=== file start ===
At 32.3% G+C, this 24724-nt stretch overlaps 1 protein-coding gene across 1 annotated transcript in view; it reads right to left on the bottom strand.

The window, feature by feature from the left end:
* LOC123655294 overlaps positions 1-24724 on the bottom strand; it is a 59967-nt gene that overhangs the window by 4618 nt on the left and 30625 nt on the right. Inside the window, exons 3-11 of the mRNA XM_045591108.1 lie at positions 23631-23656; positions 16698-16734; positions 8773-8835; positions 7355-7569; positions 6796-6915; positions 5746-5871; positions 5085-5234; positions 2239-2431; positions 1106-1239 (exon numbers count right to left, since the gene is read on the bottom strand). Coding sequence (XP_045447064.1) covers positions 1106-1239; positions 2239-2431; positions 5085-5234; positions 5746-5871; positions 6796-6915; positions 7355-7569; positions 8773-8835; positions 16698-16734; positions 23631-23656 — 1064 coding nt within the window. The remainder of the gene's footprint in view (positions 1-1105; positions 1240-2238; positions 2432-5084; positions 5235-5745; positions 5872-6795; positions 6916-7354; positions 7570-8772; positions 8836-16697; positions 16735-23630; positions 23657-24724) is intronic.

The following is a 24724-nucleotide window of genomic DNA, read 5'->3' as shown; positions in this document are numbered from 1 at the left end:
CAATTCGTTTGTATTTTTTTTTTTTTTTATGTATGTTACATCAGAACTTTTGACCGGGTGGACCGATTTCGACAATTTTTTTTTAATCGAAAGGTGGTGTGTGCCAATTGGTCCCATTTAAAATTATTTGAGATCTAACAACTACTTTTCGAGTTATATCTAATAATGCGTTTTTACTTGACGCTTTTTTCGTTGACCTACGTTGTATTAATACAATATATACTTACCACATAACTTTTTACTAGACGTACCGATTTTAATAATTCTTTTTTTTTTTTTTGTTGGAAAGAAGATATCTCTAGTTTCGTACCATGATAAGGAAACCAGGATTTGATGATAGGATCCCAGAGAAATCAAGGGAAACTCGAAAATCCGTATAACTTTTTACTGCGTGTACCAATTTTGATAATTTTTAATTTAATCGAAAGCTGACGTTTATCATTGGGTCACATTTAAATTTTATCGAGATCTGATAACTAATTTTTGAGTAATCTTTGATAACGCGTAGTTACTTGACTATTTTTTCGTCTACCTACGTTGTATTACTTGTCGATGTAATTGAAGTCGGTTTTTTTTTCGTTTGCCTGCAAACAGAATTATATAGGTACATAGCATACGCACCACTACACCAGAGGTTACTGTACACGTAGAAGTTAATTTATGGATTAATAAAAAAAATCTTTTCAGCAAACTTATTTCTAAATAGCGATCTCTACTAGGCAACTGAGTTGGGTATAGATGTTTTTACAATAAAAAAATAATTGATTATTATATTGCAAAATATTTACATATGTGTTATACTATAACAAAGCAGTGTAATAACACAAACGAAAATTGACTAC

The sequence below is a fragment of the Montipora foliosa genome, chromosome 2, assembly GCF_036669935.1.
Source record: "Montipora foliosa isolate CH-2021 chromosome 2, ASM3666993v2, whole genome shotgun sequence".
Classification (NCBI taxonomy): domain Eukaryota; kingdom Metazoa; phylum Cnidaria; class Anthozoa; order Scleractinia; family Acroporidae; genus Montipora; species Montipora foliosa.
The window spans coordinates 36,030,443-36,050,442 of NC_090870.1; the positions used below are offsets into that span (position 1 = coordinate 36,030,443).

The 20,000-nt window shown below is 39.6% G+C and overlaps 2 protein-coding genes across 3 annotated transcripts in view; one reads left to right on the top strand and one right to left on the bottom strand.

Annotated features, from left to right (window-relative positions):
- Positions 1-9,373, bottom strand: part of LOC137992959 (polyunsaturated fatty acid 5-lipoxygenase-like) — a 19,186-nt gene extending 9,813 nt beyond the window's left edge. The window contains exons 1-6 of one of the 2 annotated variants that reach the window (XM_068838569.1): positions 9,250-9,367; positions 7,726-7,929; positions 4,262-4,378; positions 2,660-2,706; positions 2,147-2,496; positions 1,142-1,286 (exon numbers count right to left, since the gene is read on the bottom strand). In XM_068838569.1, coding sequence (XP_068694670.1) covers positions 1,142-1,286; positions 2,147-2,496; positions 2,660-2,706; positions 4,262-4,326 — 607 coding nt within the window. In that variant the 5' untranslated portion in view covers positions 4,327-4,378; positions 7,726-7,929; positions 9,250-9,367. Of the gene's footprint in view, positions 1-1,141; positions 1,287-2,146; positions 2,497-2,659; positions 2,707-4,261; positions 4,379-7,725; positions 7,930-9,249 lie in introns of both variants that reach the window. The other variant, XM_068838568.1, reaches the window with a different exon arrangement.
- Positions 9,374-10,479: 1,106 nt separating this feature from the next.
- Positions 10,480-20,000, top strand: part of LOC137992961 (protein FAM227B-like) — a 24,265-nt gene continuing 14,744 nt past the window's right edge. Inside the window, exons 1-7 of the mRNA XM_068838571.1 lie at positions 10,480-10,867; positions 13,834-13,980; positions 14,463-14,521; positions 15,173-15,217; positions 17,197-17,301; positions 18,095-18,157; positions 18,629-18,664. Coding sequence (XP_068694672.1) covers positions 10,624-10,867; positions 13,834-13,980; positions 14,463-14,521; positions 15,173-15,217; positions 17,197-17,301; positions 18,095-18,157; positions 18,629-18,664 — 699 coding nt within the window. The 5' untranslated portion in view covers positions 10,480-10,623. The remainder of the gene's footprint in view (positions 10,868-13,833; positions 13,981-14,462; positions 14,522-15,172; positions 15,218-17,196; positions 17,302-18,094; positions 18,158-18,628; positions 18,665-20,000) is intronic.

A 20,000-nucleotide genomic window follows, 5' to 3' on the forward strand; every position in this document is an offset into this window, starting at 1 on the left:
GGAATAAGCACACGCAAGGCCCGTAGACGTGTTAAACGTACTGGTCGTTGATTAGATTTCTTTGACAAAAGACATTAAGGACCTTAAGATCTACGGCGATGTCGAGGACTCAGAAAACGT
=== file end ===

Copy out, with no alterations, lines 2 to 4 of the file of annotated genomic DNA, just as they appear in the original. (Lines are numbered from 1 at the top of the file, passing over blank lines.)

The window, feature by feature from the left end:
* LOC123655294 overlaps positions 1-24724 on the bottom strand; it is a 59967-nt gene that overhangs the window by 4618 nt on the left and 30625 nt on the right. Inside the window, exons 3-11 of the mRNA XM_045591108.1 lie at positions 23631-23656; positions 16698-16734; positions 8773-8835; positions 7355-7569; positions 6796-6915; positions 5746-5871; positions 5085-5234; positions 2239-2431; positions 1106-1239 (exon numbers count right to left, since the gene is read on the bottom strand). Coding sequence (XP_045447064.1) covers positions 1106-1239; positions 2239-2431; positions 5085-5234; positions 5746-5871; positions 6796-6915; positions 7355-7569; positions 8773-8835; positions 16698-16734; positions 23631-23656 — 1064 coding nt within the window. The remainder of the gene's footprint in view (positions 1-1105; positions 1240-2238; positions 2432-5084; positions 5235-5745; positions 5872-6795; positions 6916-7354; positions 7570-8772; positions 8836-16697; positions 16735-23630; positions 23657-24724) is intronic.

The following is a 24724-nucleotide window of genomic DNA, read 5'->3' as shown; positions in this document are numbered from 1 at the left end: